Until a few years ago, the B2B ecommerce site build followed a set format: limited access, custom catalog, pricing and purchase order payment options, pick lists, and so on. B2B sites were all about enabling purchasers to sign on quickly, place repeat purchases, and leave.
The goal of the B2B site was clear: promote self-service in order to free up the sales teams to focus on new clients rather than take orders over the phone. In other words, it was about channel shift.
Lately, however, client “asks” have been different. Today’s B2B companies want sites that look and feel more like the typical sites meant for consumers. On the one hand this isn’t all that surprising, as all people, including those who are professional buyers, participate in ecommerce. It’s natural that B2B buyers have opinions about every ecommerce experience.
Still, it definitely seems as if a new model has emerged: B2b (the small “b” is intentional). Small-b buyers can’t be bothered with specialized onboarding or enablement training, they want to purchase using an interface they know intuitively.
Is this the future of B2B? Will business buyers expect to see the same tactics that consumer brands deploy to encourage loyalty? And what will that mean to the future of B2B site builds?
To answer these questions, Rightpoint surveyed 1,000 people, predominantly Gen Z users, to ascertain which features they find most valuable when purchasing for their businesses. Below are just a few of the insights we learned.
Predicting the Future of B2B
The first thing the data told us is that the future of business purchasing lies with Gen Z. This cohort is more than 60% more likely to have buying responsibilities than older Millennials and Gen X cohorts. Therefore, agencies that build B2B sites need to consider Gen Z priorities in their designs.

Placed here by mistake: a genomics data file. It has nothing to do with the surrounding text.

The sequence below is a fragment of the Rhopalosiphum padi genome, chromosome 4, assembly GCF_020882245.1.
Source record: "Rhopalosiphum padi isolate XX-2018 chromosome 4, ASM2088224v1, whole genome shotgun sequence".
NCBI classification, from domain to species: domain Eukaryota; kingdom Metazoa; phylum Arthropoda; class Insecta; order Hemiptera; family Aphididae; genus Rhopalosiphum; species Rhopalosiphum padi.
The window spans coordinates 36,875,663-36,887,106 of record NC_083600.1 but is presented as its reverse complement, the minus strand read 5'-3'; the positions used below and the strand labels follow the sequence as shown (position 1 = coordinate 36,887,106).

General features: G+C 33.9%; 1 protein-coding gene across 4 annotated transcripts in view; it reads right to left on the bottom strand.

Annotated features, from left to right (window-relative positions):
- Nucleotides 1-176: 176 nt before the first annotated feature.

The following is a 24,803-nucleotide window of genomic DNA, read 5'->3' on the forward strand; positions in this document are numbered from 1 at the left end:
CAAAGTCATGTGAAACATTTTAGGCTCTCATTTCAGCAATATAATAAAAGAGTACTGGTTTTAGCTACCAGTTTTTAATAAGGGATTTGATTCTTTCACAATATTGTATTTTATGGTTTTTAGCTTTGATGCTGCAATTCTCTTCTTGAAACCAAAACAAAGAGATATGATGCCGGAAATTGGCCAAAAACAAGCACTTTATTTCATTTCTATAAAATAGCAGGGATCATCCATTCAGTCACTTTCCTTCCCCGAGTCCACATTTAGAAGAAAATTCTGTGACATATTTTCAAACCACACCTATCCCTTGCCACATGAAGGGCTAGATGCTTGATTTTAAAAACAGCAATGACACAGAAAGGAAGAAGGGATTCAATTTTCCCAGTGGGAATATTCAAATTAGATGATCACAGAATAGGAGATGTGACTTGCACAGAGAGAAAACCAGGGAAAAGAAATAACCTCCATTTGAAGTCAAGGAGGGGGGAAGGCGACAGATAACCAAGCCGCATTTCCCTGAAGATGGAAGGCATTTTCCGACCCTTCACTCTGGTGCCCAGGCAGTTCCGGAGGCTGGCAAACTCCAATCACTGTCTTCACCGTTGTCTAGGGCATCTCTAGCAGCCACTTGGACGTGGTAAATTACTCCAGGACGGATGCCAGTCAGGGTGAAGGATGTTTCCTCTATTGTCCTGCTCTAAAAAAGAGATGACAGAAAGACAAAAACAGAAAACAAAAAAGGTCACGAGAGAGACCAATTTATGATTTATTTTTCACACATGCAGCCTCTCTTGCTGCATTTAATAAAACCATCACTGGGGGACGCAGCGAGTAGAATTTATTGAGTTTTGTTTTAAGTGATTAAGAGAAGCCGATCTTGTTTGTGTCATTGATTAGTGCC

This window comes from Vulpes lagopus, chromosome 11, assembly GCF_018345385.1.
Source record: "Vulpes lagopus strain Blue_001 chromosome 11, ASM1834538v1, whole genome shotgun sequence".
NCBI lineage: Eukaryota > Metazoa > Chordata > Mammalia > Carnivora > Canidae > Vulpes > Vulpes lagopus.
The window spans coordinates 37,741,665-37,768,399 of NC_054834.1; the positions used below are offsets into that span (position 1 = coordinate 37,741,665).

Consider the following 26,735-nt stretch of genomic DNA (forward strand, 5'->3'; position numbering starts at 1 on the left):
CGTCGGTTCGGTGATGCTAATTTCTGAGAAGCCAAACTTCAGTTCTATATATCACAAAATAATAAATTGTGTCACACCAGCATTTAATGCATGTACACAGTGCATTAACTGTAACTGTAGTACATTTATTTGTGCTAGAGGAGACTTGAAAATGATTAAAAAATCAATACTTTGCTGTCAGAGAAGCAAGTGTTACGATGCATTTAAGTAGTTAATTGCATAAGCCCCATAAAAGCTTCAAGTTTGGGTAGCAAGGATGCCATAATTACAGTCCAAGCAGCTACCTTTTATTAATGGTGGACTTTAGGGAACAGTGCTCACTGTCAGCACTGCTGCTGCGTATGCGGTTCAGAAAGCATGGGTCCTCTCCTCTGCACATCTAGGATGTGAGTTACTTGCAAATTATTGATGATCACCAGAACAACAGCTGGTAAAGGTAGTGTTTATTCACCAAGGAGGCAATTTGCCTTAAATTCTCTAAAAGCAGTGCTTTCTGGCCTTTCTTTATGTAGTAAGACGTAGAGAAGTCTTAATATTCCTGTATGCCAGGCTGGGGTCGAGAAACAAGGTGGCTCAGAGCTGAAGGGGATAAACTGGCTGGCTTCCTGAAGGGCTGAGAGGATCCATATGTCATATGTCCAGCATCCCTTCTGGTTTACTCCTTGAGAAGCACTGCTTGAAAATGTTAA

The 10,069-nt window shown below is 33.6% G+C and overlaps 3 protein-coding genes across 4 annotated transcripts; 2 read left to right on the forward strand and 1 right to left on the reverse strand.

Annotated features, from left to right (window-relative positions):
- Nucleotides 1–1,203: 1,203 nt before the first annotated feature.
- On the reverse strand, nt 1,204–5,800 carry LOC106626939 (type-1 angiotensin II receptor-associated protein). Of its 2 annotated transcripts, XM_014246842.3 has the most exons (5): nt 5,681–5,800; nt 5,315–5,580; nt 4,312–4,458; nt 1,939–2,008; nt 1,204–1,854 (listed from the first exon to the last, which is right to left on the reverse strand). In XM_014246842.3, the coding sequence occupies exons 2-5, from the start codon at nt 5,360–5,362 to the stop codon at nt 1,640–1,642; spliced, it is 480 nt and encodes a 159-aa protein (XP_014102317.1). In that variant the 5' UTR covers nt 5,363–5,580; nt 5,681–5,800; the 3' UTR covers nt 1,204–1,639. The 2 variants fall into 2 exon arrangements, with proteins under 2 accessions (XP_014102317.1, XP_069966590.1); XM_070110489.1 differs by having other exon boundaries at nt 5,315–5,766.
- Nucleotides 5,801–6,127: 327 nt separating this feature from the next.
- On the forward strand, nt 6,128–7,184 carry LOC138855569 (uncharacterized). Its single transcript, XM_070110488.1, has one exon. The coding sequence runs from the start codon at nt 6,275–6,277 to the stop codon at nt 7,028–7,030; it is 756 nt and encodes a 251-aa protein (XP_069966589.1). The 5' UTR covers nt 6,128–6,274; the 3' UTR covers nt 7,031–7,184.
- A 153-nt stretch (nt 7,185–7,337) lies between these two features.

And what are those priorities? Four out of five Gen Zers who buy for work already use their mobile phones to place orders or expressed interest in doing so. Business buyers are significantly more likely to use their phones to track orders. These business buyers also want features and functionality that are prevalent in Gen Z-centric apps. For instance, 78% said they actively seek out digital experiences that reward them for shopping.
Gen Z buyers seem to want the buying experience to add some fun into their daily grind. For instance, 75% said they’d like to see games and contests that reward them deals and discounts, and 71% said they want memberships to unlock exclusive deals and discounts. Another 70% said they want quizzes and polls to help them identify products and app-only drops of limited-edition merchandise.
Social media is another top priority, with 77% of Gen Z business buyers saying they want visually driven, scrollable product displays, and 69% saying they want the ability to join communities of other buyers with similar interests. The overwhelming majority (93%) said that social media is important to their post-purchase journey. Snapchat, TikTok, Discord and Slack are their preferred channels.
The upshot: as Gen Z takes over business operations within the next five to ten years, we can expect the consumerization of B2B to accelerate, perhaps to the point where it’s impossible to distinguish a business site from a consumer one.
New Opportunities for Established and Emerging Brands
There’s another interesting consideration to this consumerization of B2B. For brands like Ambev and Cisco, the emergence of the B2b model opens a new opportunity to acquire a class of customers they couldn’t really service before due to a lack of resources, namely very small businesses, bodegas and restaurants. A self-service B2b model means their reps won’t need to take phone orders from tiny establishments, which has traditionally been a barrier.
And, emerging rollup acquisition companies, like Thrasio, which has been busy buying up Amazon brands, can also benefit from the B2b model should they opt to enter the physical retail market. A gamified B2b website will make it easy for owners of bodegas, curio shops and housewares stores to place orders.
Every generation brings its own technology predilections into the office, forcing those around them to adopt and adapt; Gen Xers brought their PDAs to work, Millennials brought instant messaging. Gen Z wants more from mobile commerce than mere convenience, accessibility and efficiency. This generation wants the same mobile experiences that penetrate every area of life to reach into the B2B ecosystem as well.
Phillip Jackson is chief commerce officer at digital transformation agency Rightpoint, where he is the head of commerce strategy, partnerships, and evangelism. Phillip also hosts the podcasts Future Commerce and Merchant to Merchant.Favorite